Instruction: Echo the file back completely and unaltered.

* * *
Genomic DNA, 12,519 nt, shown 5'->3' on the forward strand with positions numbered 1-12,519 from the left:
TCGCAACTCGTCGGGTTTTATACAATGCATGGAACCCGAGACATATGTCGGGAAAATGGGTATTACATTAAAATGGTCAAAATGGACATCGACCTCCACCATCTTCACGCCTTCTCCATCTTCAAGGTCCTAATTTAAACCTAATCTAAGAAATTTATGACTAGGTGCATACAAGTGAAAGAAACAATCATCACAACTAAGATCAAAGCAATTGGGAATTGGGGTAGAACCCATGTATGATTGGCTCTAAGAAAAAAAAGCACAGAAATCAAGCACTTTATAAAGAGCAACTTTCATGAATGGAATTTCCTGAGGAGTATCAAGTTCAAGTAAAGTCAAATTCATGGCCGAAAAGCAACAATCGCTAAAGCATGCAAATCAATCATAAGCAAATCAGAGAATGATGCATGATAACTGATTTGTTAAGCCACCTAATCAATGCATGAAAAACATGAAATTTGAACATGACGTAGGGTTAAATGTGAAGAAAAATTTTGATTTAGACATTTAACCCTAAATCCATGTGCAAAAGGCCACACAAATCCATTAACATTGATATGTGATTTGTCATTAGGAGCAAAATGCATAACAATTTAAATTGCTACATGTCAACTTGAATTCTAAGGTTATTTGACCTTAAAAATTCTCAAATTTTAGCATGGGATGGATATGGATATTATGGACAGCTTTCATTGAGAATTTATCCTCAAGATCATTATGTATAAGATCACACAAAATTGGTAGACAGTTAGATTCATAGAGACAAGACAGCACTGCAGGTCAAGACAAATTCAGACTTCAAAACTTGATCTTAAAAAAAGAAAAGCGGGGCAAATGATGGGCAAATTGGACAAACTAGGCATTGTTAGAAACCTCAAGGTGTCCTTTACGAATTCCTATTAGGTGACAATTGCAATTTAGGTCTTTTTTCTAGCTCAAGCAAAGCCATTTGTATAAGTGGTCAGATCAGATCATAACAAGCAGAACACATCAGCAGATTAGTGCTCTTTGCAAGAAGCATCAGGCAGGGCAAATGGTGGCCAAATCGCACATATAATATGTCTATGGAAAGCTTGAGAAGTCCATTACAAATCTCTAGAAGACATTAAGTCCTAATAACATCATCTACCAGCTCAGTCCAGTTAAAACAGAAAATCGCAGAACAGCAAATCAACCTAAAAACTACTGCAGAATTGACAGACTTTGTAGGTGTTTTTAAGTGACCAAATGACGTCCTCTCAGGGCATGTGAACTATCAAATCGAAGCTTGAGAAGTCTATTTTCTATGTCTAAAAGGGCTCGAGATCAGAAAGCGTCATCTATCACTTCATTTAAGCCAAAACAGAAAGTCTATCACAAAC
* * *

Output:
Genomic DNA, 12,519 nt, shown 5'->3' on the forward strand with positions numbered 1-12,519 from the left:
TCGCAACTCGTCGGGTTTTATACAATGCATGGAACCCGAGACATATGTCGGGAAAATGGGTATTACATTAAAATGGTCAAAATGGACATCGACCTCCACCATCTTCACGCCTTCTCCATCTTCAAGGTCCTAATTTAAACCTAATCTAAGAAATTTATGACTAGGTGCATACAAGTGAAAGAAACAATCATCACAACTAAGATCAAAGCAATTGGGAATTGGGGTAGAACCCATGTATGATTGGCTCTAAGAAAAAAAAGCACAGAAATCAAGCACTTTATAAAGAGCAACTTTCATGAATGGAATTTCCTGAGGAGTATCAAGTTCAAGTAAAGTCAAATTCATGGCCGAAAAGCAACAATCGCTAAAGCATGCAAATCAATCATAAGCAAATCAGAGAATGATGCATGATAACTGATTTGTTAAGCCACCTAATCAATGCATGAAAAACATGAAATTTGAACATGACGTAGGGTTAAATGTGAAGAAAAATTTTGATTTAGACATTTAACCCTAAATCCATGTGCAAAAGGCCACACAAATCCATTAACATTGATATGTGATTTGTCATTAGGAGCAAAATGCATAACAATTTAAATTGCTACATGTCAACTTGAATTCTAAGGTTATTTGACCTTAAAAATTCTCAAATTTTAGCATGGGATGGATATGGATATTATGGACAGCTTTCATTGAGAATTTATCCTCAAGATCATTATGTATAAGATCACACAAAATTGGTAGACAGTTAGATTCATAGAGACAAGACAGCACTGCAGGTCAAGACAAATTCAGACTTCAAAACTTGATCTTAAAAAAAGAAAAGCGGGGCAAATGATGGGCAAATTGGACAAACTAGGCATTGTTAGAAACCTCAAGGTGTCCTTTACGAATTCCTATTAGGTGACAATTGCAATTTAGGTCTTTTTTCTAGCTCAAGCAAAGCCATTTGTATAAGTGGTCAGATCAGATCATAACAAGCAGAACACATCAGCAGATTAGTGCTCTTTGCAAGAAGCATCAGGCAGGGCAAATGGTGGCCAAATCGCACATATAATATGTCTATGGAAAGCTTGAGAAGTCCATTACAAATCTCTAGAAGACATTAAGTCCTAATAACATCATCTACCAGCTCAGTCCAGTTAAAACAGAAAATCGCAGAACAGCAAATCAACCTAAAAACTACTGCAGAATTGACAGACTTTGTAGGTGTTTTTAAGTGACCAAATGACGTCCTCTCAGGGCATGTGAACTATCAAATCGAAGCTTGAGAAGTCTATTTTCTATGTCTAAAAGGGCTCGAGATCAGAAAGCGTCATCTATCACTTCATTTAAGCCAAAACAGAAAGTCTATCACAAAC